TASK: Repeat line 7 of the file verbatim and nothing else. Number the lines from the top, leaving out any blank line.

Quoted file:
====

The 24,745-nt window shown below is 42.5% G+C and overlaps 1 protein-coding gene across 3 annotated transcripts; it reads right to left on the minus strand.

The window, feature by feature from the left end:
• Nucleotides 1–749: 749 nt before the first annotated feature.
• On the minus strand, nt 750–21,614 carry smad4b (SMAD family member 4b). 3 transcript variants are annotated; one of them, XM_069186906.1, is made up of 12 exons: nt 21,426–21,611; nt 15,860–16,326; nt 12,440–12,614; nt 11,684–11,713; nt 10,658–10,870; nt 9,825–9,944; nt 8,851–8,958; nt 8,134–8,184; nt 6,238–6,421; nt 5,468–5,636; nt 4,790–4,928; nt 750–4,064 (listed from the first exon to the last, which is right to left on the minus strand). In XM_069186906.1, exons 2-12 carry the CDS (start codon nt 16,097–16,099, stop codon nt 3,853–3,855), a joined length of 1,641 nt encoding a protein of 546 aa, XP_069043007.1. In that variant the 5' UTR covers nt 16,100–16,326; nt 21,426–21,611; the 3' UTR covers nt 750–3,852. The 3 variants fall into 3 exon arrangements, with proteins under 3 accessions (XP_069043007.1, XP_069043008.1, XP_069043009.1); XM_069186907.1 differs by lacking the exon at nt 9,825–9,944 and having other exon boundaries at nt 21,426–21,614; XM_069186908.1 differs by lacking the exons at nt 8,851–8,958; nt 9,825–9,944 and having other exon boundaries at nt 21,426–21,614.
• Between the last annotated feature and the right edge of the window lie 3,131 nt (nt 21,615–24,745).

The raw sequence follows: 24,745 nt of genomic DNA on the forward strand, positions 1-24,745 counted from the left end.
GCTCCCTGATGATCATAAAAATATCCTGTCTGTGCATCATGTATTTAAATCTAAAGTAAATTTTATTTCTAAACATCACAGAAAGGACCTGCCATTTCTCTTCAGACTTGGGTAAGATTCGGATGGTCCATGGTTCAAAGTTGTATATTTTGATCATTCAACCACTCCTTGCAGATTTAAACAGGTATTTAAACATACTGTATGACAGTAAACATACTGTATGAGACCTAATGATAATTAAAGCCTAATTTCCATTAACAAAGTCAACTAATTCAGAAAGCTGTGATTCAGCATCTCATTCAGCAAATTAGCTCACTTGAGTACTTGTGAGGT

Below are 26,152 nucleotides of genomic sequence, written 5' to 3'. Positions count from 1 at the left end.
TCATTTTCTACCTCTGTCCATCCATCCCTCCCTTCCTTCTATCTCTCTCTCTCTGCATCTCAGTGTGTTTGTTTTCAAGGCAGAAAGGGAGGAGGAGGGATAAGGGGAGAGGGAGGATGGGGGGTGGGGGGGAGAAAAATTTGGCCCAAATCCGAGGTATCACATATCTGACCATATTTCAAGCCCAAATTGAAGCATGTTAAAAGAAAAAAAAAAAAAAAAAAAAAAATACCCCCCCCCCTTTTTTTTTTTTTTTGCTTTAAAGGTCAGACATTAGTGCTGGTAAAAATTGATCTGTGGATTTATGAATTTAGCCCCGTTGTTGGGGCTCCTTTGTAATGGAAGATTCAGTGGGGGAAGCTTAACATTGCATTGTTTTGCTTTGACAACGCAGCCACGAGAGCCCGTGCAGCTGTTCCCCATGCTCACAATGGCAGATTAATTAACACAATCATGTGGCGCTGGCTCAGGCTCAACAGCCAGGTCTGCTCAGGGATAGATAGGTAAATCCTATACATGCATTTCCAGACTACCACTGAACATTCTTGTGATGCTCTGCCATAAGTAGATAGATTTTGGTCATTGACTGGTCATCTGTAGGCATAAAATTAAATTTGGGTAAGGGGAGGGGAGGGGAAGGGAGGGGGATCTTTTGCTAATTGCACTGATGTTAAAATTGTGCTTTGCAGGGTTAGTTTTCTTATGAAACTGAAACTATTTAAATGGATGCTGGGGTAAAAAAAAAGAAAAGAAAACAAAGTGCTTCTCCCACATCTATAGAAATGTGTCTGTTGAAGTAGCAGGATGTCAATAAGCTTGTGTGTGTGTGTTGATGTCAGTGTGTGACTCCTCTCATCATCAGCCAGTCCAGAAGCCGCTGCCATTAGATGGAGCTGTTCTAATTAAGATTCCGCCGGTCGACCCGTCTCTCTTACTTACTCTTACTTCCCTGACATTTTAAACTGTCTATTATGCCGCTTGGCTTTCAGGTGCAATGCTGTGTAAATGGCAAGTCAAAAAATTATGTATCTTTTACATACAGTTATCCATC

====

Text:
GCTCCCTGATGATCATAAAAATATCCTGTCTGTGCATCATGTATTTAAATCTAAAGTAAATTTTATTTCTAAACATCACAGAAAGGACCTGCCATTTCTCTTCAGACTTGGGTAAGATTCGGATGGTCCATGGTTCAAAGTTGTATATTTTGATCATTCAACCACTCCTTGCAGATTTAAACAGGTATTTAAACATACTGTATGACAGTAAACATACTGTATGAGACCTAATGATAATTAAAGCCTAATTTCCATTAACAAAGTCAACTAATTCAGAAAGCTGTGATTCAGCATCTCATTCAGCAAATTAGCTCACTTGAGTACTTGTGAGGT